Provo • Exactly a year ago, quarterback Taysom Hill stood on the sidelines at the Poinsettia Bowl, his surgically repaired left knee still on the mend, and watched BYU’s defense rescue a sputtering offense led by seniors James Lark and Riley Nelson in a 23-6 victory over San Diego State.
Hill believed the starting job would be his when spring camp started in March if his knee healed well enough but couldn’t be sure. Rumors were flying that offensive coordinator Brandon Doman was about to be dumped and the offense would be drastically changed.
Taysom Hill’s regular-season stats
Games Comp-Att Pct. Yrd INT TD Rush Yrd TDs
12 211-390 54.1 2,645 13 19 215 1,211 9
Fight Hunger Bowl
O At San Francisco
BYU vs. Washington
Friday, 7:30 p.m., ESPN
"There were quite a few unknowns, a lot of uncertainty," Hill said.
Flash forward to December 2013, as the Cougars prepare to meet the Pac-12’s Washington on Friday in the Fight Hunger Bowl (7:30 p.m., ESPN) at AT&T Park in San Francisco.
Hill has proved to be the answer to much of that uncertainty.
"They sky is the limit for the kid," receiver and punt returner JD Falslev said.
Robert Anae agrees. Hired last January to coordinate the BYU offense for the second time, Anae said Friday his approach was to pick a quarterback, then tailor the offense to fit him. Seeing as how Hill became the first BYU player ever to run for more than 1,000 yards (1,211) and pass for more than 2,000 (2,645) in a single season, and 23rd player in NCAA history to do it, Anae made the right choice.
Anae said he wanted to "mold and develop [an] offensive scheme to fit his skill set. So I do believe we are right on the money with his skill set."
Not surprisingly, Hill’s development mirrored the offense’s development, after that inauspicious start at Virginia when the Cougars picked up just 362 yards, a season low. He completed just 13 of 40 passes, and threw the ill-fated pass that Jamaal Williams let slip through his hands for an interception.
The regular season ended with Hill willing BYU to a 28-23 win over Nevada, after the Cougars failed to score in the first half. He passed for two touchdowns and rushed for one.
"Really high," BYU coach Bronco Mendenhall said of his satisfaction level with Hill’s progress. "I love Taysom. I think I said that even after the Virginia game. There was a stretch in there where he played, and is playing, at a really high level."
Anae said he is "very proud" of the way Hill was able to run the ball so much and "be physical," yet protect himself from getting hurt.
"He’s made smart decisions and grown tremendously in that regard," Anae said.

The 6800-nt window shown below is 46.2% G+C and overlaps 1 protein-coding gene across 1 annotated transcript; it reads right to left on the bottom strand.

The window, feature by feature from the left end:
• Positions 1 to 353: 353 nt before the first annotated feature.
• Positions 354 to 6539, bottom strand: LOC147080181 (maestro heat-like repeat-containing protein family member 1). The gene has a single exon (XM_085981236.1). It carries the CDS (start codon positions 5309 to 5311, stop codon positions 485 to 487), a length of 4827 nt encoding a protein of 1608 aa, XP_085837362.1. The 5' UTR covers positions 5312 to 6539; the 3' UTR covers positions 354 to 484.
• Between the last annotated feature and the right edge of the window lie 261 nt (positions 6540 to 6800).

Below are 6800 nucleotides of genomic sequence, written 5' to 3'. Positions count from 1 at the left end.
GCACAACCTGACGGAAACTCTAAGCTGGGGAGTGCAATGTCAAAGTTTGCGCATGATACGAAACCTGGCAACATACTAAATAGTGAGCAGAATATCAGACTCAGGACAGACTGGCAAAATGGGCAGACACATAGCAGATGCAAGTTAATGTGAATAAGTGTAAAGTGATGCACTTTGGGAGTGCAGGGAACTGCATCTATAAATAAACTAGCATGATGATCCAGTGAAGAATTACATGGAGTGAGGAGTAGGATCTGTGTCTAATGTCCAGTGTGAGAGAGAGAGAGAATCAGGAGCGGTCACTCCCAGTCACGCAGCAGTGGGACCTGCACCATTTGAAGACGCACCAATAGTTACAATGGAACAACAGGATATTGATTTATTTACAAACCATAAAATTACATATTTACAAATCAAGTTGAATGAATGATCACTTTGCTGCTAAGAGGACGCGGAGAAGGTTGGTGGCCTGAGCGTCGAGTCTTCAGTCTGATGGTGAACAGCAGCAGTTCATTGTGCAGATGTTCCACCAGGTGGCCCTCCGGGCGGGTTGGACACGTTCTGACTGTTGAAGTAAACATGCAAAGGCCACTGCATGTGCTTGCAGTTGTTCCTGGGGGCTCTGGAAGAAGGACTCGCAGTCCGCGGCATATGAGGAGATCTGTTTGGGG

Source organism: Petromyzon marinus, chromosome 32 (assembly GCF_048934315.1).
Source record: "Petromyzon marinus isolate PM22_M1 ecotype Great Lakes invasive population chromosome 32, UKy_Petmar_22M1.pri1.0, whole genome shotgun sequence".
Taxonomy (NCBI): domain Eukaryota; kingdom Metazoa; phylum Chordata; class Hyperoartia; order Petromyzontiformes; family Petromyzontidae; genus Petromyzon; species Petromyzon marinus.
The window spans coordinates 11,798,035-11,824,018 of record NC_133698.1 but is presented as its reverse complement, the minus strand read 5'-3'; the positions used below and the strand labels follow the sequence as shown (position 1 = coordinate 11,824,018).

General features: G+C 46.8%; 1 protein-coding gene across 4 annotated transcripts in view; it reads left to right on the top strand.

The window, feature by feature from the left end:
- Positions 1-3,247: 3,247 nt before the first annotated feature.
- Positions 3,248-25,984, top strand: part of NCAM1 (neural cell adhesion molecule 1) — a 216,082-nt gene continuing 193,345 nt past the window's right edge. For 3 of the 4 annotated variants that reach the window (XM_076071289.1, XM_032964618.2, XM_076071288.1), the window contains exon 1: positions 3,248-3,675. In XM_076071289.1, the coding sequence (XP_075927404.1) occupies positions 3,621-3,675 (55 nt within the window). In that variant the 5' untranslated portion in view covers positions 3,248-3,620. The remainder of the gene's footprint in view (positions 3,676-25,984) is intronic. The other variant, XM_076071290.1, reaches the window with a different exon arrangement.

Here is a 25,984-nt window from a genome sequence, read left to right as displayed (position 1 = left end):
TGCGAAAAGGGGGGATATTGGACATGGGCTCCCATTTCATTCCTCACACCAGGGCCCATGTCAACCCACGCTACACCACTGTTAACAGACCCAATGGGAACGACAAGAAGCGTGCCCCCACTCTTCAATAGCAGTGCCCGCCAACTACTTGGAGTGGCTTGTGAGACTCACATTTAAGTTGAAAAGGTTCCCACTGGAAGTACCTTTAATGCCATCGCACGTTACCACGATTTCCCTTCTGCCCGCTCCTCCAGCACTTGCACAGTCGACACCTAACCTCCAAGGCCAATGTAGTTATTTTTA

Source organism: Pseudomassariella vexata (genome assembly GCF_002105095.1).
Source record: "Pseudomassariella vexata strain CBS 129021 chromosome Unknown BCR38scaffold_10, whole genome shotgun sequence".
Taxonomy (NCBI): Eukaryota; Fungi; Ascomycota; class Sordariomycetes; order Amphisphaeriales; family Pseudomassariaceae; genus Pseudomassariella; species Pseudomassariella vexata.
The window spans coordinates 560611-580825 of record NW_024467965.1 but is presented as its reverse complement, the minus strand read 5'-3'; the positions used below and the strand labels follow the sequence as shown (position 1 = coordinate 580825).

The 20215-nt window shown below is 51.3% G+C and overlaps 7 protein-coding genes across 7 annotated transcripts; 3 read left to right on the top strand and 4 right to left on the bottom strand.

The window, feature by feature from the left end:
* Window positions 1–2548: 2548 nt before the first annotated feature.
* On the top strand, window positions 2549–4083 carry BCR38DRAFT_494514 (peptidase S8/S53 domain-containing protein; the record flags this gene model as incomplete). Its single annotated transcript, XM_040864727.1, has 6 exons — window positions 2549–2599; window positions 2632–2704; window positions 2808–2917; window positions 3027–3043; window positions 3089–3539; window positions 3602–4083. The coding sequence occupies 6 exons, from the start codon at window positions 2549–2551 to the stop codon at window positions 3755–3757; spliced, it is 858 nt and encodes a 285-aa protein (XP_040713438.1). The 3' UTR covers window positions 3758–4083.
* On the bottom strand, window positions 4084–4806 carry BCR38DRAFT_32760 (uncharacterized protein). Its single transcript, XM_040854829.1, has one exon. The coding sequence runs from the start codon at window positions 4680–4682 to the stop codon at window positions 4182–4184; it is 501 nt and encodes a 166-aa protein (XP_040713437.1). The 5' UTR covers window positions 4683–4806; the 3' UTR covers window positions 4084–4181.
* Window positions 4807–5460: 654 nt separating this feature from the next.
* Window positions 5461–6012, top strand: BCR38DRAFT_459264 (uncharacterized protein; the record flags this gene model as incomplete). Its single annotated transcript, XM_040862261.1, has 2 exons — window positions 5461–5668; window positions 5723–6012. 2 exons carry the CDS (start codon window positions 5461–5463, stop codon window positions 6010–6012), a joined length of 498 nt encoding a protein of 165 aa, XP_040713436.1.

Mendenhall and Anae both said the next step is to improve the passing game, which starts not necessarily with Hill’s accuracy (he enters the bowl game a 54 percent passer), but with a better, more-experienced offensive line and more receivers who can get off the line of scrimmage and get open.
"We have taken quite a few hits at the wide receiver spot in terms of depth," Mendenhall said. "If we were able to have obtained depth at that position, I think there would have been another step still [from Hill] that we all would have seen. … Being able to distribute the ball more to the perimeter and more to the outside, I think is the next phase that we would all like to see."
Despite his progress, Hill knows the next step for him includes beating teams the Cougars aren’t supposed to beat, such as Wisconsin and Notre Dame. Washington, a three-point favorite, also fits that description. He threw interceptions against the Badgers and Irish, and was a combined 40 of 77 passing for three touchdowns.
"When we make little mistakes against a real quality defense, we don’t see the success," Hill said. "And so our emphasis will really be executing, making sure no one is making mistakes. … And if we do that, we are going to be hard to beat."
Regarding his individual progress, Hill said it has mirrored the offense’s development.
"I think we saw the offense progress and get better and move the ball more frequently, and more efficiently, because I was making better decisions," he said.
A closer look
Best sophomore quarterback seasons in BYU history:
Player Year Pass TD INT Rush Total
Ty Detmer 1989 4,560 32 15 -127 4,433
Max Hall 2007 3,848 26 12 14 3,862
Taysom Hill 2013 2,645 19 13 1,211 3,856
John Beck 2004 2,563 15 8 -35 2,528
Marc Wilson 1977 2,418 24 18 20 2,438
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